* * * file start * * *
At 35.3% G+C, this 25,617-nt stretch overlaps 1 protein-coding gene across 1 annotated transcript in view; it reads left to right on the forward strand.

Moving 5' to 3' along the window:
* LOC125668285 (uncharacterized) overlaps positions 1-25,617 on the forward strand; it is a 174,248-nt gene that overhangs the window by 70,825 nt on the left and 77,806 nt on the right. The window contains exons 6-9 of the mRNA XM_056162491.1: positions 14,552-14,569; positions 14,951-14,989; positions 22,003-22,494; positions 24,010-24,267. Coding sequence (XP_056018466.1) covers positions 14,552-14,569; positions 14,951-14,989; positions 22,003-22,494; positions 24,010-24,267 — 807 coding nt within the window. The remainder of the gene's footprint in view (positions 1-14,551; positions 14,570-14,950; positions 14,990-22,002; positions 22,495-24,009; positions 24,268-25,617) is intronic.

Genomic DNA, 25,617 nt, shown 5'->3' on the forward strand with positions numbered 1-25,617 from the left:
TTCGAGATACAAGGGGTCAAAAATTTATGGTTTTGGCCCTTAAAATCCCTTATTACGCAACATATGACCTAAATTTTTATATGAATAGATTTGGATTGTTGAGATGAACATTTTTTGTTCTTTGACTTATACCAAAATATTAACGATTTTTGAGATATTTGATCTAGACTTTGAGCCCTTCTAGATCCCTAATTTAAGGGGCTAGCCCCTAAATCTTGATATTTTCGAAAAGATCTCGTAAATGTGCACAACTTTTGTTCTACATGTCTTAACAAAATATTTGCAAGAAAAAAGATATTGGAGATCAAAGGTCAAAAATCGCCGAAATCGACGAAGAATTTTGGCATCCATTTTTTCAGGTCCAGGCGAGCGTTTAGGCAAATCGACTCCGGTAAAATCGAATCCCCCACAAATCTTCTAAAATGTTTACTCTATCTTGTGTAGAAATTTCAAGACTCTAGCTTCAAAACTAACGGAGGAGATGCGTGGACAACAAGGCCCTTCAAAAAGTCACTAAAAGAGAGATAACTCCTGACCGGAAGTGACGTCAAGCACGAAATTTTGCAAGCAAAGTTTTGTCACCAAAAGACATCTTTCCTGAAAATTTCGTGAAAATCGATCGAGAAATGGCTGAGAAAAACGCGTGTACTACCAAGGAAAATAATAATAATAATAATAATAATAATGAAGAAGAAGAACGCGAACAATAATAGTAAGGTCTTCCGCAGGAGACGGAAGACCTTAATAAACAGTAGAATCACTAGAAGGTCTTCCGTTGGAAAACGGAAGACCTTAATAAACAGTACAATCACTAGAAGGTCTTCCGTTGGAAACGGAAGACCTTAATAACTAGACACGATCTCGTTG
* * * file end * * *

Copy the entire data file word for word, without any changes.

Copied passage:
At 35.3% G+C, this 25,617-nt stretch overlaps 1 protein-coding gene across 1 annotated transcript in view; it reads left to right on the forward strand.

Moving 5' to 3' along the window:
* LOC125668285 (uncharacterized) overlaps positions 1-25,617 on the forward strand; it is a 174,248-nt gene that overhangs the window by 70,825 nt on the left and 77,806 nt on the right. The window contains exons 6-9 of the mRNA XM_056162491.1: positions 14,552-14,569; positions 14,951-14,989; positions 22,003-22,494; positions 24,010-24,267. Coding sequence (XP_056018466.1) covers positions 14,552-14,569; positions 14,951-14,989; positions 22,003-22,494; positions 24,010-24,267 — 807 coding nt within the window. The remainder of the gene's footprint in view (positions 1-14,551; positions 14,570-14,950; positions 14,990-22,002; positions 22,495-24,009; positions 24,268-25,617) is intronic.

Genomic DNA, 25,617 nt, shown 5'->3' on the forward strand with positions numbered 1-25,617 from the left:
TTCGAGATACAAGGGGTCAAAAATTTATGGTTTTGGCCCTTAAAATCCCTTATTACGCAACATATGACCTAAATTTTTATATGAATAGATTTGGATTGTTGAGATGAACATTTTTTGTTCTTTGACTTATACCAAAATATTAACGATTTTTGAGATATTTGATCTAGACTTTGAGCCCTTCTAGATCCCTAATTTAAGGGGCTAGCCCCTAAATCTTGATATTTTCGAAAAGATCTCGTAAATGTGCACAACTTTTGTTCTACATGTCTTAACAAAATATTTGCAAGAAAAAAGATATTGGAGATCAAAGGTCAAAAATCGCCGAAATCGACGAAGAATTTTGGCATCCATTTTTTCAGGTCCAGGCGAGCGTTTAGGCAAATCGACTCCGGTAAAATCGAATCCCCCACAAATCTTCTAAAATGTTTACTCTATCTTGTGTAGAAATTTCAAGACTCTAGCTTCAAAACTAACGGAGGAGATGCGTGGACAACAAGGCCCTTCAAAAAGTCACTAAAAGAGAGATAACTCCTGACCGGAAGTGACGTCAAGCACGAAATTTTGCAAGCAAAGTTTTGTCACCAAAAGACATCTTTCCTGAAAATTTCGTGAAAATCGATCGAGAAATGGCTGAGAAAAACGCGTGTACTACCAAGGAAAATAATAATAATAATAATAATAATAATGAAGAAGAAGAACGCGAACAATAATAGTAAGGTCTTCCGCAGGAGACGGAAGACCTTAATAAACAGTAGAATCACTAGAAGGTCTTCCGTTGGAAAACGGAAGACCTTAATAAACAGTACAATCACTAGAAGGTCTTCCGTTGGAAACGGAAGACCTTAATAACTAGACACGATCTCGTTG